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See also: goosestep


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An intentionally disparaging alternative name for the "balance step" (German Stechschritt, "cut step") from a fancied resemblance to the waddling of geese.


goose-step (plural goose-steps)

  1. (military, typically derogatory) A style of march in which the legs advance in turn without bending the knee, whether as a low quick march or a rigorous high slow march for ceremonial occasions; the various drills associated with these marches.
    • 1806 Feb. 11, Robert Thomas Wilson, Journal:
      The balance or goose-step introduced for their practice excites a fever of disgust.
    • 1941, George Orwell, The Lion and the Unicorn, Pt. I:
      A military parade is really a kind of ritual dance, something like a ballet, expressing a certain philosophy of life. The goose-step, for instance, is one of the most horrible sights in the world, far more terrifying than a dive-bomber. It is simply an affirmation of naked power; contained in it, quite consciously and intentionally, is the vision of a boot crashing down on a face. Its ugliness is part of its essence... Why is the goose-step not used in England? There are, heaven knows, plenty of army officers who would be only too glad to introduce some such thing. It is not used because the people in the street would laugh.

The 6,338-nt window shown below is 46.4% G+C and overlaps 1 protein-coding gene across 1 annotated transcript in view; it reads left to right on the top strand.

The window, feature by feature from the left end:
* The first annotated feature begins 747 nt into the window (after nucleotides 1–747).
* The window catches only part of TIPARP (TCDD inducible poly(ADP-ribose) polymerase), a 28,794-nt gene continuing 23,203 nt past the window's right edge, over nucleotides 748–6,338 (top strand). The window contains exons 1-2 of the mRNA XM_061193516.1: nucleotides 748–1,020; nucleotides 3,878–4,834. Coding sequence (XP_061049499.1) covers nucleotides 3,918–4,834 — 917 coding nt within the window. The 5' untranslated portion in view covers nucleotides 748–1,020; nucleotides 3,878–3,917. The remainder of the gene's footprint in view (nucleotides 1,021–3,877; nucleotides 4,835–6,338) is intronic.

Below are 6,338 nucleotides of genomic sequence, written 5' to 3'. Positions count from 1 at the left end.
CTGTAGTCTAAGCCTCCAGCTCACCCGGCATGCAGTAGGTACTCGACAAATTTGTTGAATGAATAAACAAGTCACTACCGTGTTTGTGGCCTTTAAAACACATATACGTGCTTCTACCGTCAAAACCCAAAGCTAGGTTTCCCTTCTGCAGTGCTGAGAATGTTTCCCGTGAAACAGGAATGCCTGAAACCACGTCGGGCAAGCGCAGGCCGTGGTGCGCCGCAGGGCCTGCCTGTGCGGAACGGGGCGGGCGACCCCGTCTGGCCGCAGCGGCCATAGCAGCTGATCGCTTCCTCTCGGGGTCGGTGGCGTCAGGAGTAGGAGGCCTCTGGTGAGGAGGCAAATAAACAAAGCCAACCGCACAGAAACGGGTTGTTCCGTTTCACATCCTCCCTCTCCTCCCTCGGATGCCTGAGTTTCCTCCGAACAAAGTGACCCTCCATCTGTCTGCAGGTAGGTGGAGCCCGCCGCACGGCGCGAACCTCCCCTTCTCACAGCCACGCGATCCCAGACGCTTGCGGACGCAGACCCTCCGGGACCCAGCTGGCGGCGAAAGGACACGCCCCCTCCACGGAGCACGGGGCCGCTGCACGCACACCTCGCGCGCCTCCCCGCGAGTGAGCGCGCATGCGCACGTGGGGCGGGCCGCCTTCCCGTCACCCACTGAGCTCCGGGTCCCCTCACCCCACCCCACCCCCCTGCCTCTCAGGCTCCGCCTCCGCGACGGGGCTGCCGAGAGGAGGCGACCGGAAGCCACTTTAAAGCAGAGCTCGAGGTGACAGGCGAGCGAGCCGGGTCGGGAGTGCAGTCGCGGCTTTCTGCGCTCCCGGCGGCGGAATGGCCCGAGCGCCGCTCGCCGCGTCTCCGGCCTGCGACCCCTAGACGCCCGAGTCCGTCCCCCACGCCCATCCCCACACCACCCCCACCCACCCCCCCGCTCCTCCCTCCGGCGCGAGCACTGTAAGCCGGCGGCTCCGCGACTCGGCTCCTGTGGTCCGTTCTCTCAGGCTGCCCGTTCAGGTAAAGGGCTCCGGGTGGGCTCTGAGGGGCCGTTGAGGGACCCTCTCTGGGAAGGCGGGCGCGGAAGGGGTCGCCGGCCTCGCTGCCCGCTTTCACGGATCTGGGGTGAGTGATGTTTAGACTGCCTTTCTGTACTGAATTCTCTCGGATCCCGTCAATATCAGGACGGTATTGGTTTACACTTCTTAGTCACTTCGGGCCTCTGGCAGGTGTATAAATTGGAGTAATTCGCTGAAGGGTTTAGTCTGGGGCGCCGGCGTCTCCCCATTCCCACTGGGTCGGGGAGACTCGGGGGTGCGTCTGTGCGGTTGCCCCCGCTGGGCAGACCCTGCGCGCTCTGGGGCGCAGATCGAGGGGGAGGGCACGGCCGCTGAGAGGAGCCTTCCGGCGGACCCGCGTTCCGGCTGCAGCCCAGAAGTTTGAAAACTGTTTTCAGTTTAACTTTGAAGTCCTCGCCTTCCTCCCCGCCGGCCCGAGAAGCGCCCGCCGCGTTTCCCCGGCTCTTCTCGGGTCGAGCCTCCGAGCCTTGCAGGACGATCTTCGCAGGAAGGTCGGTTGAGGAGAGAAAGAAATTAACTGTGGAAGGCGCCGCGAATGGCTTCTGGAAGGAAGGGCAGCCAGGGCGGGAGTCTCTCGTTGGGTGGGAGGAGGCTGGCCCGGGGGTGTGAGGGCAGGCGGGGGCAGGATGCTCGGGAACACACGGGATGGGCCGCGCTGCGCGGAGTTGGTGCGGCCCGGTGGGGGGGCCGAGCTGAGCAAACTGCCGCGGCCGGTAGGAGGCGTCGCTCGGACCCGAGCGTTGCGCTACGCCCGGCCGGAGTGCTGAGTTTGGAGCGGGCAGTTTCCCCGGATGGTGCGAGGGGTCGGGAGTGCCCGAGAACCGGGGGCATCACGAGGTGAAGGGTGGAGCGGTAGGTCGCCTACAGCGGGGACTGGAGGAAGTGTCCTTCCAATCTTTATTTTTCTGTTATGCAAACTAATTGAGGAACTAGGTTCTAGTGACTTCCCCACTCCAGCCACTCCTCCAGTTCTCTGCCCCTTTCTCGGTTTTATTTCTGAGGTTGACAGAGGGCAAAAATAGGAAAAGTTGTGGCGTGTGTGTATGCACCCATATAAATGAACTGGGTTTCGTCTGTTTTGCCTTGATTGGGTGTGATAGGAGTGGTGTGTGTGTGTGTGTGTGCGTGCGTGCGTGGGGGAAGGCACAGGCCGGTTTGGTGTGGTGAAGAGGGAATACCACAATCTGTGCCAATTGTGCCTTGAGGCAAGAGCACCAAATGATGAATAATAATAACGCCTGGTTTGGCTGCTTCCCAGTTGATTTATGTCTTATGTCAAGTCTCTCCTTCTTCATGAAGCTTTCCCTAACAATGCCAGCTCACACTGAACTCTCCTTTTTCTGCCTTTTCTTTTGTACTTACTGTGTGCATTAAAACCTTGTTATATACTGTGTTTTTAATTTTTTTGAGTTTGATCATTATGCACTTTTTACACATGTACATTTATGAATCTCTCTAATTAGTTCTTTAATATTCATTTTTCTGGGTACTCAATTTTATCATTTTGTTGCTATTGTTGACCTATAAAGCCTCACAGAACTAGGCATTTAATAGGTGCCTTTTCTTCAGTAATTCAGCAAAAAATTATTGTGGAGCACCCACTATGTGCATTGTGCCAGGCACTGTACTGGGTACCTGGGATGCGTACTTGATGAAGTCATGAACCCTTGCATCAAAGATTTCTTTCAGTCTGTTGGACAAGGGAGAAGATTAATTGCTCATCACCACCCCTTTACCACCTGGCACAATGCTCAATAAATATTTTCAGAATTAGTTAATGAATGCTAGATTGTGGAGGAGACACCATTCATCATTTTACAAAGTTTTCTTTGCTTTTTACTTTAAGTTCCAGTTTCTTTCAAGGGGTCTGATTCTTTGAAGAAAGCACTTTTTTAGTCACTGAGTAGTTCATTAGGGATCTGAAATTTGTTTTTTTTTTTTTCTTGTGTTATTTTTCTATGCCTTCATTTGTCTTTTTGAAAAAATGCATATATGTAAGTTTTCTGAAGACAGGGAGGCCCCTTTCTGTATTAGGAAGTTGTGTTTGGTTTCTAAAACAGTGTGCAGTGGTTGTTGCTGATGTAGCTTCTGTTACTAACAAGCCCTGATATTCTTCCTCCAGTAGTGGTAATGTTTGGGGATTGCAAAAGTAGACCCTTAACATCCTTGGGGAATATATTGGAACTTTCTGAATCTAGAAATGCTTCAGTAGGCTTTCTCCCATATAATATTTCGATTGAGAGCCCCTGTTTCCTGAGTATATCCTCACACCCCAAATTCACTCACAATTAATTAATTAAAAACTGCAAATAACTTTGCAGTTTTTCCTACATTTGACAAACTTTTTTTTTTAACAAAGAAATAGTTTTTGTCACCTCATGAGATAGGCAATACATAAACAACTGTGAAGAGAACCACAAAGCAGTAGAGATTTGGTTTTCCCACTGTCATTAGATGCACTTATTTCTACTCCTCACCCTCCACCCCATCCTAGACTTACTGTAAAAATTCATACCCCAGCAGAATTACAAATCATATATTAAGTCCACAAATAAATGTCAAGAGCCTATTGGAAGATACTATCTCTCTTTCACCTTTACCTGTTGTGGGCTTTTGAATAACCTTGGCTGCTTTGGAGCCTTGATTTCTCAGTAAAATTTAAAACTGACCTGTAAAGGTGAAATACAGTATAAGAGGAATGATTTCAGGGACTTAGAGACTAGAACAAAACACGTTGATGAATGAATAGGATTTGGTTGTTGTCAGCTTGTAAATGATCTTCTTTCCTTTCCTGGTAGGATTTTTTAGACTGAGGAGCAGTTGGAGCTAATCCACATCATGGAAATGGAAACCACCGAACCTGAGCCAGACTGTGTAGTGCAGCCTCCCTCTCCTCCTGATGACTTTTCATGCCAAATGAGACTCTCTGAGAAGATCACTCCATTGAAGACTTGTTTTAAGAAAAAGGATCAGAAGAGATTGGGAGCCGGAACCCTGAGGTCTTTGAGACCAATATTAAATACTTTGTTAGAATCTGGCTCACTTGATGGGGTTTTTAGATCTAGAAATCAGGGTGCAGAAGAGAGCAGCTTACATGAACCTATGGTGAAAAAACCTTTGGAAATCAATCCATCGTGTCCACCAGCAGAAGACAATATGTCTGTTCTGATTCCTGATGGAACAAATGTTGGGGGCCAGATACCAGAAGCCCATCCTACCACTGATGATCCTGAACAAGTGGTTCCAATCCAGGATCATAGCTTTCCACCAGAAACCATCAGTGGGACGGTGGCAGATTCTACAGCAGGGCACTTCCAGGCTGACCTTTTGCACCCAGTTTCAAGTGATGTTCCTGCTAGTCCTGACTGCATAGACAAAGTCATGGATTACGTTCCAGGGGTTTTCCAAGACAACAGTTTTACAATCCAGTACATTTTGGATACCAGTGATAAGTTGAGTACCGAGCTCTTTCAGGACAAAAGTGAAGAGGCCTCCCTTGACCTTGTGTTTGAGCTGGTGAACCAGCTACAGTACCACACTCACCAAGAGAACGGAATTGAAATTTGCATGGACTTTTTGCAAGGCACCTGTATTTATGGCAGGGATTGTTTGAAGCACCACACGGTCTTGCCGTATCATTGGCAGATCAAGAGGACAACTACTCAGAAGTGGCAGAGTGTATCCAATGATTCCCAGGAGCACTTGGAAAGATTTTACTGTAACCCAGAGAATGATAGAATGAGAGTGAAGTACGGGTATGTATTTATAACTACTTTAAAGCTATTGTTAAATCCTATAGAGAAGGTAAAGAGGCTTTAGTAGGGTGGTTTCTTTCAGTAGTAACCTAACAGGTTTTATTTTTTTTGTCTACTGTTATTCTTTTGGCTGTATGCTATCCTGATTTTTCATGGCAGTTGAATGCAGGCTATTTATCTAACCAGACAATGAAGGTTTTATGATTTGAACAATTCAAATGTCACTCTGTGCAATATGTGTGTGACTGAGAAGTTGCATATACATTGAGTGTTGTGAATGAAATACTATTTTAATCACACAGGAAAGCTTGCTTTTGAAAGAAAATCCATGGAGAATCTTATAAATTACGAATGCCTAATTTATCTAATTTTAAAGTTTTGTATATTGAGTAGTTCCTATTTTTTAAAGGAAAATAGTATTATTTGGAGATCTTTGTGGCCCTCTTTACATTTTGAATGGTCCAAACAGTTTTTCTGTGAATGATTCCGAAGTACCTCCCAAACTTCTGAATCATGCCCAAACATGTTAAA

2. (rugby) A deceptive step that breaks the normal flow of running and allows a player to accelerate and/or change direction quickly while simultaneously confusing the defender.



goose-step (third-person singular simple present goose-steps, present participle goose-stepping, simple past and past participle goose-stepped)

  1. (military, typically derogatory) To march with a goose-step.